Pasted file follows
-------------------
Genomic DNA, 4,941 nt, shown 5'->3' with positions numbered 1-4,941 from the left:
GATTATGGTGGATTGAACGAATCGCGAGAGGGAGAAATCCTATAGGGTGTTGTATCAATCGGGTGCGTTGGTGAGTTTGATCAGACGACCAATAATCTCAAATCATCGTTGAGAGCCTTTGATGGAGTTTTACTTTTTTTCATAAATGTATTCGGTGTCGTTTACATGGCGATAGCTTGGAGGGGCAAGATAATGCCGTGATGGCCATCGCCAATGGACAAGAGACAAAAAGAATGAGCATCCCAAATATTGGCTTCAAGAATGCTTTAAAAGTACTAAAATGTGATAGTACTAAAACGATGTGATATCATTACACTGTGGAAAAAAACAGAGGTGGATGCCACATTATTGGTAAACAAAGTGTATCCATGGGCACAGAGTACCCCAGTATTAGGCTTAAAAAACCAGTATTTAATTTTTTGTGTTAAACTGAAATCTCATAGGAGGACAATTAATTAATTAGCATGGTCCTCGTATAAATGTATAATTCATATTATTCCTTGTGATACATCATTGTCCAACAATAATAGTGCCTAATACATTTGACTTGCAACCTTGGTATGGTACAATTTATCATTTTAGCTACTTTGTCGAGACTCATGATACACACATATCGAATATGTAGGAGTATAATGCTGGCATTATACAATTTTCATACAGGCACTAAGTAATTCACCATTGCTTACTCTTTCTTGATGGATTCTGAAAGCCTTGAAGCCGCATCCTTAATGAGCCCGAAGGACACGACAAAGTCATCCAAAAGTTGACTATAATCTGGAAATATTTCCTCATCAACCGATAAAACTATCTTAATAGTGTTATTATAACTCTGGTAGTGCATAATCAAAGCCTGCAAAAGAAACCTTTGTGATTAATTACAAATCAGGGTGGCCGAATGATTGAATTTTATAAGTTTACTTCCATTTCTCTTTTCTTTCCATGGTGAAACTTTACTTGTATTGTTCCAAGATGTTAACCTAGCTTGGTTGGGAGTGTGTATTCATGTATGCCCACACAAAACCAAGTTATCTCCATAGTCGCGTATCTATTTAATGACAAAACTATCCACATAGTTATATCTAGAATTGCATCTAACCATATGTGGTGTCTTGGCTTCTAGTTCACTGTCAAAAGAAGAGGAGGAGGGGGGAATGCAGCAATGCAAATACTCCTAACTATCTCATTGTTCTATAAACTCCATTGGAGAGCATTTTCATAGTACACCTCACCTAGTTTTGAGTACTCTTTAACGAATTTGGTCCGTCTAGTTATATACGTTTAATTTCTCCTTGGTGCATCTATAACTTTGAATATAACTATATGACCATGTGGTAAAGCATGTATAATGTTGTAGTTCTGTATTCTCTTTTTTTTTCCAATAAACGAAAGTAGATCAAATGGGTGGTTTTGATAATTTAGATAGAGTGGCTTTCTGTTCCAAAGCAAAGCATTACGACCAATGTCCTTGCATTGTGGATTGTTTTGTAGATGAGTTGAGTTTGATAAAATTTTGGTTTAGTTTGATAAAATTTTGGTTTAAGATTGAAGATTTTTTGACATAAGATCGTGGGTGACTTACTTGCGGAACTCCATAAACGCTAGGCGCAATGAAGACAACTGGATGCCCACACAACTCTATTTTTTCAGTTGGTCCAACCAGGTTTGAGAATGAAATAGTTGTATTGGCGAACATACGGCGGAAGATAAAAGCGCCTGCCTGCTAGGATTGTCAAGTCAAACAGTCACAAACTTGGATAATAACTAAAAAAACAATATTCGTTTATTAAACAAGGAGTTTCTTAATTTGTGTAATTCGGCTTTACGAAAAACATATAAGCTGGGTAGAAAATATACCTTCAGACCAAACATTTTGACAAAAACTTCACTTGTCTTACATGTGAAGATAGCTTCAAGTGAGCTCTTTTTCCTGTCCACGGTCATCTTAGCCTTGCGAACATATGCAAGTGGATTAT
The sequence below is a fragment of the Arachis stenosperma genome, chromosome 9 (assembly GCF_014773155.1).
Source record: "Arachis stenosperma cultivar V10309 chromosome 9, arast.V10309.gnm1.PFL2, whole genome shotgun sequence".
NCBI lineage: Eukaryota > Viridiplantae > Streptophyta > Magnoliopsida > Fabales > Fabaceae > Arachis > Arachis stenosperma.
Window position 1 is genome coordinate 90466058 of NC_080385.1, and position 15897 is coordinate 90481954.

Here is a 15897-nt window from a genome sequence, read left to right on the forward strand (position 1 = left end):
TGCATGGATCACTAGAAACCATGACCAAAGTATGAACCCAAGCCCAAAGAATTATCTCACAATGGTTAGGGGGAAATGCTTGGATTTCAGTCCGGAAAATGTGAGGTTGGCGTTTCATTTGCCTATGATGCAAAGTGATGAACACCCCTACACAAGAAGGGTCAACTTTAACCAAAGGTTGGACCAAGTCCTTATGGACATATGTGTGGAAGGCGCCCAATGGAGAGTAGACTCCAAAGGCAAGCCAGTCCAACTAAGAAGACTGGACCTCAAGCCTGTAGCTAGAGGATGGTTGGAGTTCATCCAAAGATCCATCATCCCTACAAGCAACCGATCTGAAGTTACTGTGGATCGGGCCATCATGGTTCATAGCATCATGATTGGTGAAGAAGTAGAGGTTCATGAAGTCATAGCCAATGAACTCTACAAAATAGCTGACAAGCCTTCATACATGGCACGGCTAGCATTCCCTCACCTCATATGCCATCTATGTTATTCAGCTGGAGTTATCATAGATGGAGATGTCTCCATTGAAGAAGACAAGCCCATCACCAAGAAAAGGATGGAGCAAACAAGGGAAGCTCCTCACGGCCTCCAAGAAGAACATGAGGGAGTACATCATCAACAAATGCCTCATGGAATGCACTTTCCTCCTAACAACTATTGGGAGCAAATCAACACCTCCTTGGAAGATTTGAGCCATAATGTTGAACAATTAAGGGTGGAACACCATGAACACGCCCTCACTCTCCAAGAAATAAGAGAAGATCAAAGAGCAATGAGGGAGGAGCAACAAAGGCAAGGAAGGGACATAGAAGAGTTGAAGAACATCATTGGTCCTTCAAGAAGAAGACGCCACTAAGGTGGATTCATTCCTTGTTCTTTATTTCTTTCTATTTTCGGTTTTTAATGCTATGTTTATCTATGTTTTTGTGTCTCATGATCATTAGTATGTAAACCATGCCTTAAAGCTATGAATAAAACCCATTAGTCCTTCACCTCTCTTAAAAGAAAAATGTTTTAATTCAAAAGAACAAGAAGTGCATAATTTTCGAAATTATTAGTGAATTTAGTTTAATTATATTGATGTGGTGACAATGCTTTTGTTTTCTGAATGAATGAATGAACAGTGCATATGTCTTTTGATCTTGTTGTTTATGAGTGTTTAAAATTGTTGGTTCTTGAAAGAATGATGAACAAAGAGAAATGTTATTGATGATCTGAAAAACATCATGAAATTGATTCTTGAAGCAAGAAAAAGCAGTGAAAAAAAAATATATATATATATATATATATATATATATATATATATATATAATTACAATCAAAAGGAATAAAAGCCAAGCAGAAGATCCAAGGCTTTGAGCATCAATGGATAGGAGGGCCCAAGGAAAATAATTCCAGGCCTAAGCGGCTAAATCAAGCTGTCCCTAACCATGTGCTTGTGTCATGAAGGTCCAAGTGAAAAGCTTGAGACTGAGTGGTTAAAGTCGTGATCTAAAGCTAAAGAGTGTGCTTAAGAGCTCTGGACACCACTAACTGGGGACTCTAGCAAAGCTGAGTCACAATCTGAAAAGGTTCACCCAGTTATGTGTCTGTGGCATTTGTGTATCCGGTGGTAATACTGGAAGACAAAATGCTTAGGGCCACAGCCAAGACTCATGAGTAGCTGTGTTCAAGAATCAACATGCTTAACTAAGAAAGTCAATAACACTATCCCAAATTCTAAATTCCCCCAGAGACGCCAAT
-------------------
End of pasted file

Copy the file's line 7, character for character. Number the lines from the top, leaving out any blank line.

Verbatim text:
Here is a 15897-nt window from a genome sequence, read left to right on the forward strand (position 1 = left end):